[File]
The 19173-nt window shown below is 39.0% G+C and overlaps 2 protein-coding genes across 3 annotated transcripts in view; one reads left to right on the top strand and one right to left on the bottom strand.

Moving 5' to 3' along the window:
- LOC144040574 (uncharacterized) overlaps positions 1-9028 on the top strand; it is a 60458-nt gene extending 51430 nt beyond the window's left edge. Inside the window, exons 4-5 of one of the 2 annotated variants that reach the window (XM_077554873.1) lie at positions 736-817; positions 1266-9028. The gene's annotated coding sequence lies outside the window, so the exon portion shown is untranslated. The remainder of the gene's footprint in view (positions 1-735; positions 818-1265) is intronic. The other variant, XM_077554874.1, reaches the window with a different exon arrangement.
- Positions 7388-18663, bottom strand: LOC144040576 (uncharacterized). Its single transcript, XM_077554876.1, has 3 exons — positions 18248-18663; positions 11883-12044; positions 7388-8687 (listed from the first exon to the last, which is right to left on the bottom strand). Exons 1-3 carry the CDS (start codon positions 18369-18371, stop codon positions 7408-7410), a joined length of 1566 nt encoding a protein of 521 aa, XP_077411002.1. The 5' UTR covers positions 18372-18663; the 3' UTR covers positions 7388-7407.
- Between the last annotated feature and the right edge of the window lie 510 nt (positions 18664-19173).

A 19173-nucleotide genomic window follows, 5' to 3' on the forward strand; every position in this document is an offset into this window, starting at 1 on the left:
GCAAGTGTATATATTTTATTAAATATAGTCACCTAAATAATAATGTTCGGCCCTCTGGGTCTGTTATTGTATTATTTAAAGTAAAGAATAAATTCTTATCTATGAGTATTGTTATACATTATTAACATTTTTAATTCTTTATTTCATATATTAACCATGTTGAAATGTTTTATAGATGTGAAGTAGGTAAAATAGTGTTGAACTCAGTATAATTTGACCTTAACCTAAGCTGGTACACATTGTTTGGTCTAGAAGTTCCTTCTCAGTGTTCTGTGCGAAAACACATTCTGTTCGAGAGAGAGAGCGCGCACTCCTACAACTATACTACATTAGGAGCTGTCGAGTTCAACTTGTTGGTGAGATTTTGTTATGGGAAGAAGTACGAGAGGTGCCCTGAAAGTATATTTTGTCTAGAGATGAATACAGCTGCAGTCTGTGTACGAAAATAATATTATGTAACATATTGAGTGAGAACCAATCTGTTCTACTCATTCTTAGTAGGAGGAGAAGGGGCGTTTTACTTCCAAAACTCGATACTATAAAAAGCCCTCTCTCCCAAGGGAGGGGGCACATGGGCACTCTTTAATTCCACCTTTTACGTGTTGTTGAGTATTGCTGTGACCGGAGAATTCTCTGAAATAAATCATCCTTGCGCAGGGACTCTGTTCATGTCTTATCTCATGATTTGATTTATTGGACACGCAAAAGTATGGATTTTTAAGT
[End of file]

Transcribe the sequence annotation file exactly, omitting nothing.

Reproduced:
The 19173-nt window shown below is 39.0% G+C and overlaps 2 protein-coding genes across 3 annotated transcripts in view; one reads left to right on the top strand and one right to left on the bottom strand.

Moving 5' to 3' along the window:
- LOC144040574 (uncharacterized) overlaps positions 1-9028 on the top strand; it is a 60458-nt gene extending 51430 nt beyond the window's left edge. Inside the window, exons 4-5 of one of the 2 annotated variants that reach the window (XM_077554873.1) lie at positions 736-817; positions 1266-9028. The gene's annotated coding sequence lies outside the window, so the exon portion shown is untranslated. The remainder of the gene's footprint in view (positions 1-735; positions 818-1265) is intronic. The other variant, XM_077554874.1, reaches the window with a different exon arrangement.
- Positions 7388-18663, bottom strand: LOC144040576 (uncharacterized). Its single transcript, XM_077554876.1, has 3 exons — positions 18248-18663; positions 11883-12044; positions 7388-8687 (listed from the first exon to the last, which is right to left on the bottom strand). Exons 1-3 carry the CDS (start codon positions 18369-18371, stop codon positions 7408-7410), a joined length of 1566 nt encoding a protein of 521 aa, XP_077411002.1. The 5' UTR covers positions 18372-18663; the 3' UTR covers positions 7388-7407.
- Between the last annotated feature and the right edge of the window lie 510 nt (positions 18664-19173).

A 19173-nucleotide genomic window follows, 5' to 3' on the forward strand; every position in this document is an offset into this window, starting at 1 on the left:
GCAAGTGTATATATTTTATTAAATATAGTCACCTAAATAATAATGTTCGGCCCTCTGGGTCTGTTATTGTATTATTTAAAGTAAAGAATAAATTCTTATCTATGAGTATTGTTATACATTATTAACATTTTTAATTCTTTATTTCATATATTAACCATGTTGAAATGTTTTATAGATGTGAAGTAGGTAAAATAGTGTTGAACTCAGTATAATTTGACCTTAACCTAAGCTGGTACACATTGTTTGGTCTAGAAGTTCCTTCTCAGTGTTCTGTGCGAAAACACATTCTGTTCGAGAGAGAGAGCGCGCACTCCTACAACTATACTACATTAGGAGCTGTCGAGTTCAACTTGTTGGTGAGATTTTGTTATGGGAAGAAGTACGAGAGGTGCCCTGAAAGTATATTTTGTCTAGAGATGAATACAGCTGCAGTCTGTGTACGAAAATAATATTATGTAACATATTGAGTGAGAACCAATCTGTTCTACTCATTCTTAGTAGGAGGAGAAGGGGCGTTTTACTTCCAAAACTCGATACTATAAAAAGCCCTCTCTCCCAAGGGAGGGGGCACATGGGCACTCTTTAATTCCACCTTTTACGTGTTGTTGAGTATTGCTGTGACCGGAGAATTCTCTGAAATAAATCATCCTTGCGCAGGGACTCTGTTCATGTCTTATCTCATGATTTGATTTATTGGACACGCAAAAGTATGGATTTTTAAGT